On Canada's Pacific coast, between the northern tip of Vancouver Island and the Alaska border, lies one of the earth's largest remaining tracts of temperate rainforest: the 19-million-acre Great Bear Rainforest. Great Bear's amazingly diverse ecosystem is home to salmon, sea lions, eagles, wolves and bears, including the rare white Spirit Bear. It boasts gorgeous lakes and magnificent waterfalls, as well as giant cedars, Sitka spruce, western hemlock and balsam. For years, heavy logging has cut holes in its beauty and cast doubt on its future.
In February 2006, the Great Bear Rainforest Agreement was announced to the world by B.C. Premier Gordon Campbell. The agreement had two cornerstones: a protected areas package and a commitment to bold new logging practices, known as Ecosystem-based Management. Under the deal, 4.4 million acres (1.8 million hectares)—nearly twice as large as Yellowstone National Park—is off limits to loggers and largely closed to mining exploration.
This agreement is now at risk as several key terms are not being met, making the future of the Great Bear Rainforest far from being secure. Currently, much of the Great Bear Rainforest is still subject to clearcutting, sport hunting, fish farming and mining. Increased protection will be required on the central and north coast if biodiversity is to be safeguarded in this globally significant region.
As for the kermode bear, these rare and beautiful bears are still afforded no legal protection from trophy hunters and face extinction. (White "spirit bear" populations now number less than 200) A number of influential conservation groups are however actively working in partnership with First Nations groups to pursue legislation to protect Spirit Bears and their habitat. It is to be hoped that this popular movement will receive government backing so that future generations may still be lucky enough to glimpse this rare and elusive spirit of the Great Bear Rainforest.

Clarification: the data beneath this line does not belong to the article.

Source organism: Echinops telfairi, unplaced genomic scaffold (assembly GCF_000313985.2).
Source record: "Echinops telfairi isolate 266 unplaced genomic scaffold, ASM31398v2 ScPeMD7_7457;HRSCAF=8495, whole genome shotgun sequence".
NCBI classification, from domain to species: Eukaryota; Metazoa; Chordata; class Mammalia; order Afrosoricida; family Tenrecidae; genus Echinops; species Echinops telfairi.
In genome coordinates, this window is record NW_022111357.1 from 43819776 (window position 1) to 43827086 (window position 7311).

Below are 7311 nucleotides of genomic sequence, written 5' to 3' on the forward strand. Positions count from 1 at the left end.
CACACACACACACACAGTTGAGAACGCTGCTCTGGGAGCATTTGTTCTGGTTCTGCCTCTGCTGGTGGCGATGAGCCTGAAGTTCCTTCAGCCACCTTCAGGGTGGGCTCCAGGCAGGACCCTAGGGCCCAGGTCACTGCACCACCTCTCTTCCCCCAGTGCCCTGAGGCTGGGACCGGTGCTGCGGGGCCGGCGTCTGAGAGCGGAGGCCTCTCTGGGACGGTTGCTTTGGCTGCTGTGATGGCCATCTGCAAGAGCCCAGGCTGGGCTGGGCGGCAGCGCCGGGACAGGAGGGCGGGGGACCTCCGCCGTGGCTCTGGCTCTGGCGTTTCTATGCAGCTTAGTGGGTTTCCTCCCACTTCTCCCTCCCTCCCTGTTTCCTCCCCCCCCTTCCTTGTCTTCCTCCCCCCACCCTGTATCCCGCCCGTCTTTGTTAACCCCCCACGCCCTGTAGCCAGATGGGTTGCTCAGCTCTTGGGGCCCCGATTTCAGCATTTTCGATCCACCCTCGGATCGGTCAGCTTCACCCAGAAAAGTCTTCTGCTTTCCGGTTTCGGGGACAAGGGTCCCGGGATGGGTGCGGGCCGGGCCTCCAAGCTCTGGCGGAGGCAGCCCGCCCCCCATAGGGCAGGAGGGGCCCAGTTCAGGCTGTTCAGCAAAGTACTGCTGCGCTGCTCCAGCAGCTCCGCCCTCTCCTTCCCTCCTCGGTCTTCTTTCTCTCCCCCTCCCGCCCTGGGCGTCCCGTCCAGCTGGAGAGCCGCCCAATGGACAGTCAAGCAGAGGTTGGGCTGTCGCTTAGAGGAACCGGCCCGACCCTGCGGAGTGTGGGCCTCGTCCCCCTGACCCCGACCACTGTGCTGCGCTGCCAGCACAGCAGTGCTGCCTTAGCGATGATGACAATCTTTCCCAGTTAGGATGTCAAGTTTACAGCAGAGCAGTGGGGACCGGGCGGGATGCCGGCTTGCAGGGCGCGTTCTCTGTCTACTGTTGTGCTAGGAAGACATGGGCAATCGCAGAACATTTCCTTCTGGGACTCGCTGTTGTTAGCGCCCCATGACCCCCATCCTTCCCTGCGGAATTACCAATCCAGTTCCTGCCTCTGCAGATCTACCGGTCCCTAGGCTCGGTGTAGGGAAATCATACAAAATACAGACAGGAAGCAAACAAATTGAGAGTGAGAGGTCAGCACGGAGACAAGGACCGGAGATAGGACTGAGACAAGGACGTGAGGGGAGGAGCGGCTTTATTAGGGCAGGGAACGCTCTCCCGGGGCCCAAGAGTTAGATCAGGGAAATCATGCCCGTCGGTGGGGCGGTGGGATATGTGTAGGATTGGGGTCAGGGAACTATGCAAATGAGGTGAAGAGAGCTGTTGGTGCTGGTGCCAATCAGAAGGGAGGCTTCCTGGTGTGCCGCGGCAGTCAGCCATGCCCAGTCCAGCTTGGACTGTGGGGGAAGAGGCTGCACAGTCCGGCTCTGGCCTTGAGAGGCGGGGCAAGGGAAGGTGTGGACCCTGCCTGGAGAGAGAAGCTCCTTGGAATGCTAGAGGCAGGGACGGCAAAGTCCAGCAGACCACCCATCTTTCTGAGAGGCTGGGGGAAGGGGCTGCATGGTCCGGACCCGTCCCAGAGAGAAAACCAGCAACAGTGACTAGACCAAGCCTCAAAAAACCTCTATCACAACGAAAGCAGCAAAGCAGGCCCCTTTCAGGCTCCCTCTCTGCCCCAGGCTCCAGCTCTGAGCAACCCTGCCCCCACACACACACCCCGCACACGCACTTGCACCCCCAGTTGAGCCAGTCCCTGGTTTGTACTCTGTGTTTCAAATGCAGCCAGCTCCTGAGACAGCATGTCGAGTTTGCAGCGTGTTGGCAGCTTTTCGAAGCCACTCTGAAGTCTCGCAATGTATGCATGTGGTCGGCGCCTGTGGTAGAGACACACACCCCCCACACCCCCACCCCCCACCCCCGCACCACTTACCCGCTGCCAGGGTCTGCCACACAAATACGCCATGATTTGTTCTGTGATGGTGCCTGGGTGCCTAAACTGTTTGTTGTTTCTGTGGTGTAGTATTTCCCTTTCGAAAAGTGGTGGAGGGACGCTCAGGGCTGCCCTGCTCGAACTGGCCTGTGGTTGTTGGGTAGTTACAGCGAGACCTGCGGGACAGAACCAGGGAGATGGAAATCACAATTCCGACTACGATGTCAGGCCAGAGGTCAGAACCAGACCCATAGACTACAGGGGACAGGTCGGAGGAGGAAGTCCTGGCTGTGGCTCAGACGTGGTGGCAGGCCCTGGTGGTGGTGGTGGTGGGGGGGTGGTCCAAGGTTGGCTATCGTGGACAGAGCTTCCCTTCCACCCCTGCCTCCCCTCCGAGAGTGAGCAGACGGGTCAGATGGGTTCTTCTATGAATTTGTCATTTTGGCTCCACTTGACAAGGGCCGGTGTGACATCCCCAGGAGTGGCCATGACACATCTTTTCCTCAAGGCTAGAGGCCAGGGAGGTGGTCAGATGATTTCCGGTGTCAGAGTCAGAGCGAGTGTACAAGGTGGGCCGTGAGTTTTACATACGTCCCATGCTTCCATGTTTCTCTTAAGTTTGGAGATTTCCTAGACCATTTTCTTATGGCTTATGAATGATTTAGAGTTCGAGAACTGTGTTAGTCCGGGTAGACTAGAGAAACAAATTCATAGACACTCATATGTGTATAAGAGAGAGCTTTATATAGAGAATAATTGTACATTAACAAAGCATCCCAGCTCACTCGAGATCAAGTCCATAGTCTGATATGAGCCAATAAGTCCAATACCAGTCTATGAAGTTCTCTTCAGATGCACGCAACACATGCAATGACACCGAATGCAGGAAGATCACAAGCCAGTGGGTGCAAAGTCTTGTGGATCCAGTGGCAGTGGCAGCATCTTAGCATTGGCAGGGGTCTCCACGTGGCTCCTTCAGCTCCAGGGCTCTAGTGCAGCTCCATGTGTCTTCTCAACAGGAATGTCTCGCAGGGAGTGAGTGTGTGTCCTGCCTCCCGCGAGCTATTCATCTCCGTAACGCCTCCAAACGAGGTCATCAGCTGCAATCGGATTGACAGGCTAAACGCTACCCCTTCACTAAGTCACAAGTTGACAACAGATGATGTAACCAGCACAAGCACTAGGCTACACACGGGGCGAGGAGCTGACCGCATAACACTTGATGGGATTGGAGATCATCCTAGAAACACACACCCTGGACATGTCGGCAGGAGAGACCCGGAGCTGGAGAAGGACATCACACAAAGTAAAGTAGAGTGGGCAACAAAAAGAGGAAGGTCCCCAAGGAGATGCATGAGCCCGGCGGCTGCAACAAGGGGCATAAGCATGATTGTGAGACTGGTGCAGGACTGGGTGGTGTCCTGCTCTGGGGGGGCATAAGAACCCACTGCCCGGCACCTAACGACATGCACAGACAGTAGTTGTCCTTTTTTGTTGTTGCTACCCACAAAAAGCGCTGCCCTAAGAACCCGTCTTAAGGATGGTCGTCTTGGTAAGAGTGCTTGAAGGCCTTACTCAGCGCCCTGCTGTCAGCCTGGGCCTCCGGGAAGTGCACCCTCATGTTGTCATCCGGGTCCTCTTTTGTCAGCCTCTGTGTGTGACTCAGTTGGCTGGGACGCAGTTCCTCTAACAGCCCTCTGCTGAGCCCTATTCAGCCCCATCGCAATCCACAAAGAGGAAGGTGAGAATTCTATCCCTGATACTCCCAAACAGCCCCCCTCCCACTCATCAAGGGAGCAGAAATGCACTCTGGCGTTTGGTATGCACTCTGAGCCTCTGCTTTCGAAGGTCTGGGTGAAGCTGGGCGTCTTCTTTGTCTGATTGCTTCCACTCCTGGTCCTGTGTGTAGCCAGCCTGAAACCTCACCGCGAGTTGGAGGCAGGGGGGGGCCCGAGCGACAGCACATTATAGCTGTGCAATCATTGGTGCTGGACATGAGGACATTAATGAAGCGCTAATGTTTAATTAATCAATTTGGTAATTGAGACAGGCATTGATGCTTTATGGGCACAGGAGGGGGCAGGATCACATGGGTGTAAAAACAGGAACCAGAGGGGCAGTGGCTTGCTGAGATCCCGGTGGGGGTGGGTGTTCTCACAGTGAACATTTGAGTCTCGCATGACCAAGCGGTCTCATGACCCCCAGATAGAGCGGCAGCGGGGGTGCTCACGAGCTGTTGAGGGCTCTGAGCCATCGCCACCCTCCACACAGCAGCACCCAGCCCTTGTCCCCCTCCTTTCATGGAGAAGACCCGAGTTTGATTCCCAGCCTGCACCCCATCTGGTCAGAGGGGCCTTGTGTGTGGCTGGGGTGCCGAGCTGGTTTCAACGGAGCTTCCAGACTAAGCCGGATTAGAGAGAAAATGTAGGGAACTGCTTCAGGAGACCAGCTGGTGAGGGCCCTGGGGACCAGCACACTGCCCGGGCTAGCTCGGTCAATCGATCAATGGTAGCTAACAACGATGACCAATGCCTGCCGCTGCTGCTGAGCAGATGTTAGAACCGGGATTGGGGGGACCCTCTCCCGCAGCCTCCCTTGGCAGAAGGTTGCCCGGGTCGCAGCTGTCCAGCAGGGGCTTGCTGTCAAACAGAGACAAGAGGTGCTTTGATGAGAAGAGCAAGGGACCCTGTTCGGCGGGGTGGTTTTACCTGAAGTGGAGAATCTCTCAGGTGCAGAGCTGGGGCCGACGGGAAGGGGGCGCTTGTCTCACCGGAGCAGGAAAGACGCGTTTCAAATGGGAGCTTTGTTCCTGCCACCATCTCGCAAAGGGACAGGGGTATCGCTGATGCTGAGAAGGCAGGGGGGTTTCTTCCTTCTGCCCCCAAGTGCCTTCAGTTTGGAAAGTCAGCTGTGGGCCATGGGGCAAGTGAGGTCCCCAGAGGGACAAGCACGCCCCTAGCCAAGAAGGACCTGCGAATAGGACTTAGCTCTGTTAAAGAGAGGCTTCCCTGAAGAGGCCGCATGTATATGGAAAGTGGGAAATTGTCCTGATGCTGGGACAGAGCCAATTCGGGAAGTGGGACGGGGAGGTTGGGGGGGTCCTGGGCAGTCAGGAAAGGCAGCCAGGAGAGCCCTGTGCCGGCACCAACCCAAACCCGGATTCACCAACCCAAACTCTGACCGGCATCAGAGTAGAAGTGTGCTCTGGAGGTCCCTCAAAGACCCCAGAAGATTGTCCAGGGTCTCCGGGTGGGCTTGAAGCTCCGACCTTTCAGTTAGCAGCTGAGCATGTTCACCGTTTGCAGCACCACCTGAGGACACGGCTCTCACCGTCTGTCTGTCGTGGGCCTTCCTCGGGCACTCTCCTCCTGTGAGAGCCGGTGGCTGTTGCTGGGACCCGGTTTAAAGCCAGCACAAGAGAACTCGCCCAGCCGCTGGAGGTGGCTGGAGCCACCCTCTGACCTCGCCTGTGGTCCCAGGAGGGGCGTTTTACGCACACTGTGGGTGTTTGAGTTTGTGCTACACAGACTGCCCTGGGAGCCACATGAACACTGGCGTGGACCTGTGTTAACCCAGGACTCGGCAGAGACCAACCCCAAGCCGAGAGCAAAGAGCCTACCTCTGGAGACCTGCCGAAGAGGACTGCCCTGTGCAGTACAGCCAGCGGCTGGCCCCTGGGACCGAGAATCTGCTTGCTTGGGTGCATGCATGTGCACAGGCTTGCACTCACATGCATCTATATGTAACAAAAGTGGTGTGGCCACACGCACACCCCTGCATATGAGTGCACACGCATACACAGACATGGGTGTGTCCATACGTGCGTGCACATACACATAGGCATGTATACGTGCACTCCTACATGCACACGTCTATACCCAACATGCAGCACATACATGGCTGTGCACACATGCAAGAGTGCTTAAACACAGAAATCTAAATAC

Please urge Premier Campbell to ensure the preservation of the magnificent fauna, including the rare white Spirit Bear and this gorgeous temperate rainforest habitat by supporting the Great Bear Rainforest campaign.
On Feb 7, 2006 a coalition of four leading environmental groups, along with industry leaders and indigenous groups, celebrated success after a decade long campaign to protect the globally unique Great Bear Rainforest. The long awaited government announcement protecting one third of the Great Bear Rainforest from logging and requiring the use of more sustainable logging practices for the remaining area had finally become a reality. This agreement also set a new precedent for decision making for local indigenous groups (First Nations), giving them the right to define what happens on their land.
This agreement is now at risk because a cornerstone of the agreement, Ecosystem-based Management, is faltering. Without this up and running, logging decisions are being made on a piecemeal basis. Today, logging threatens the future of ecologically important areas creating uncertainty in the Great Bear Rainforest – it is time to get down to work and act on these agreements.
Equally important, is the conservation of the rare (pure white) kermode bear. Biologists estimate a population of 1,200 spirit bears --of which only 400 are white phased.
Much of the spirit bear's historic territory is already logged, from River's Inlet at the south end of its range, to the Nass Valley in the north, and east up the Skeena River as far as Hazelton. On the mid-coast, large areas of the islands where the Kermode bears live – Princess Royal, Gribbell, Roderick and Pooley – have already been logged. The spirit bear's traditional home is already much diminished. The logging industry has extracted substantial commercial value from the range of the spirit bear even as the provincial government planning process was proceeding!
Please assure us that the government is taking steps to put these protections in place for the preservation of this most rare and beautiful forest and it's inhabitants.
Sincerely, The undersigned.